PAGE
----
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- A Knight of the White Cross - 72/72 -


us when they have performed their active service, for in civil life they sometimes have it in their power to render better service to the Order than if passing their lives in the quiet duties of a provincial commandery. It will be so in your case: the lady is a great heiress, and, as the possessor of wide lands, your influence in Northern Italy may be very valuable to us, and in case of need you will, like my brother De Monteuil, be able to bring a gathering of men-at-arms to our aid. Have no fear that the Pope will refuse to you a release from your vows. My recommendation alone would be sufficient; but as, moreover, he is himself under an obligation to you, he will do so without hesitation. Since you have been away, your friend Harcourt has been appointed a commander of a galley, and Sir John Boswell, being incapacitated by the grievous wounds he received during the siege, has accepted a rich commandery in England, and sailed but two days since to take up his charge. By the way, did you reply to those letters expressing your thanks and explaining your long silence?"

"Yes, your Highness, I wrote the same evening you gave them to me."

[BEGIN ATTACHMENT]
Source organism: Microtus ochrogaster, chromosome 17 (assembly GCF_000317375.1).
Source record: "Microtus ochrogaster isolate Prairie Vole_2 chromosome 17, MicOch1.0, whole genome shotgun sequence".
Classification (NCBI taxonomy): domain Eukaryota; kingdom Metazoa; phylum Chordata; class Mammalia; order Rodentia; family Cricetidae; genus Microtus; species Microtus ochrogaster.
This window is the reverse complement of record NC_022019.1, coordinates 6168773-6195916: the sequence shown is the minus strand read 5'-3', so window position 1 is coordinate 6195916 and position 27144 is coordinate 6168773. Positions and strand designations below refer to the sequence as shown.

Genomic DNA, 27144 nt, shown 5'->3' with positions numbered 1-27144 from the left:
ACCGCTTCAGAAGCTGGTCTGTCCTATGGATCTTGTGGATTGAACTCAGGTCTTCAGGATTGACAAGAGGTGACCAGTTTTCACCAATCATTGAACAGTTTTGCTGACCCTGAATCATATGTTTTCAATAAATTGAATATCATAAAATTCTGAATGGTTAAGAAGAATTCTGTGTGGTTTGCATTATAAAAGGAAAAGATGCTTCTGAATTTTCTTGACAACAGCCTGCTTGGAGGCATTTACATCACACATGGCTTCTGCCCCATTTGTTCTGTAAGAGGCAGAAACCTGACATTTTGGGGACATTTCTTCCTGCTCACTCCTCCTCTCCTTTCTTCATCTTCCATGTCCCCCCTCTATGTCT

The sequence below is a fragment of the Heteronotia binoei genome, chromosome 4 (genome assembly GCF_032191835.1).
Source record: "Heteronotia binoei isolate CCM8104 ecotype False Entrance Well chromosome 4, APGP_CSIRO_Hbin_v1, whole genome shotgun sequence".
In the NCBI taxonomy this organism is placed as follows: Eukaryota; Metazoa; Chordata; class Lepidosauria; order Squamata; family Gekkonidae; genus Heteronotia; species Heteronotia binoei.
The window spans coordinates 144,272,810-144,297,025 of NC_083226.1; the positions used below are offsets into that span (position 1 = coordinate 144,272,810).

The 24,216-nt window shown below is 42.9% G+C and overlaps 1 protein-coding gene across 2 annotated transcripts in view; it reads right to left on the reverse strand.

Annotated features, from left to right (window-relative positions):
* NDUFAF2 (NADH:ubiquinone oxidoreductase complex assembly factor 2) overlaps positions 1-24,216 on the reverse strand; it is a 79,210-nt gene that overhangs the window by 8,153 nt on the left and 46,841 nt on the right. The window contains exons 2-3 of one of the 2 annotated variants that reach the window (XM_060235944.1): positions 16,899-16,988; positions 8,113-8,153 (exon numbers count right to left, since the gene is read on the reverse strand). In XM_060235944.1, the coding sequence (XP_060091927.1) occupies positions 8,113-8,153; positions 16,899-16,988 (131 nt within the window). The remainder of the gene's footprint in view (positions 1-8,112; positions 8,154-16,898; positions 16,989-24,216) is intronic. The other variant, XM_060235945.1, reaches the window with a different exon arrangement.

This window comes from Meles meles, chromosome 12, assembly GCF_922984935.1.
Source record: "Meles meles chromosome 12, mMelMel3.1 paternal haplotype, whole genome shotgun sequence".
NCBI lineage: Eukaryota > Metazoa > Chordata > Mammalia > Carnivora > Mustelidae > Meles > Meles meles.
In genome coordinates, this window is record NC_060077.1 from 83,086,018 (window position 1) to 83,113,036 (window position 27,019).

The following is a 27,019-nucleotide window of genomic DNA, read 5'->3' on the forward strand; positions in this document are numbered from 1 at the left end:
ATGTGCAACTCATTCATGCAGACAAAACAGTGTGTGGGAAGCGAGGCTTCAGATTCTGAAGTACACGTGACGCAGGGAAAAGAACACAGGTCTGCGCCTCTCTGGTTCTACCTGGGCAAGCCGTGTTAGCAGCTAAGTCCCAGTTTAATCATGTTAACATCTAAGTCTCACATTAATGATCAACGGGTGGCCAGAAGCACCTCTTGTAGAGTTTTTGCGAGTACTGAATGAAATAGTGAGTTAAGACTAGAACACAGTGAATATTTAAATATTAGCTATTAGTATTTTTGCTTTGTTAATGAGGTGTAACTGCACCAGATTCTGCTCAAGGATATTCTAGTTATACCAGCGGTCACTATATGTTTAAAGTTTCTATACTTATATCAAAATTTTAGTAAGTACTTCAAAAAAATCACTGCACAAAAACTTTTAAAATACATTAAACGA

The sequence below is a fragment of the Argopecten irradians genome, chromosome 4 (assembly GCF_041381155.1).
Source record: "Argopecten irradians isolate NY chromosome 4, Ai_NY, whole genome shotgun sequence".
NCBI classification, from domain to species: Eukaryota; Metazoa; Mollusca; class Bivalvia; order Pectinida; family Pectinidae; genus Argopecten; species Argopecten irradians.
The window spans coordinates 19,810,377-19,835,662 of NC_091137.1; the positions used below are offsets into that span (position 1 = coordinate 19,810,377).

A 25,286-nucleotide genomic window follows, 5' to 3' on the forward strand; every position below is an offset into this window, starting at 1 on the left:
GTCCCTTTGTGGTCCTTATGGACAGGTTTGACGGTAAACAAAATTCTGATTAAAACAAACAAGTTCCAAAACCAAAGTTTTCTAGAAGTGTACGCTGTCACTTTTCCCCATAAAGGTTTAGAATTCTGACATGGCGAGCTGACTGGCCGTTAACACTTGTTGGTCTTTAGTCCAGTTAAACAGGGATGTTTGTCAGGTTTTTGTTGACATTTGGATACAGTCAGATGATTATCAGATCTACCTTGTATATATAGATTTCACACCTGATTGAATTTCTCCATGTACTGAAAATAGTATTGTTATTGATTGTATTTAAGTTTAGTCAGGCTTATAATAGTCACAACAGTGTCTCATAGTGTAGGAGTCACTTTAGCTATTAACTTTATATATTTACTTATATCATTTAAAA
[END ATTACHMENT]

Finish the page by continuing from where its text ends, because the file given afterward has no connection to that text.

"That is right. The money voted you by Florence will be useful to you now, and there is still a sum sent by your commandery owing to you by the treasury. I will give you an order for it. However rich an heiress a knight may win, 'tis pleasant for him to have money of his own; not that you will need it greatly, for, among the presents you have received, the jewels are valuable enough for a wedding gift to a princess."

Gervaise was well received at Rome, and the Pope, after reading the grand master's letter, and learning from him his reason for wishing to leave the Order, without hesitation granted him absolution from his vows. A few months later there was a grand wedding at the cathedral of Genoa, the doge and all the nobles of the Republic being present.

Ralph Harcourt and nine other young knights had accompanied Gervaise from Rhodes by the permission, and indeed at the suggestion, of the grand master, who was anxious to show that Gervaise had his full approval and countenance in leaving the Order. Caretto, who had been appointed grand prior of Italy, had brought the knights from all the commanderies in the northern republics to do honour to the occasion, and the whole, in their rich armour and the mantles of the Order, made a distinguishing feature in the scene.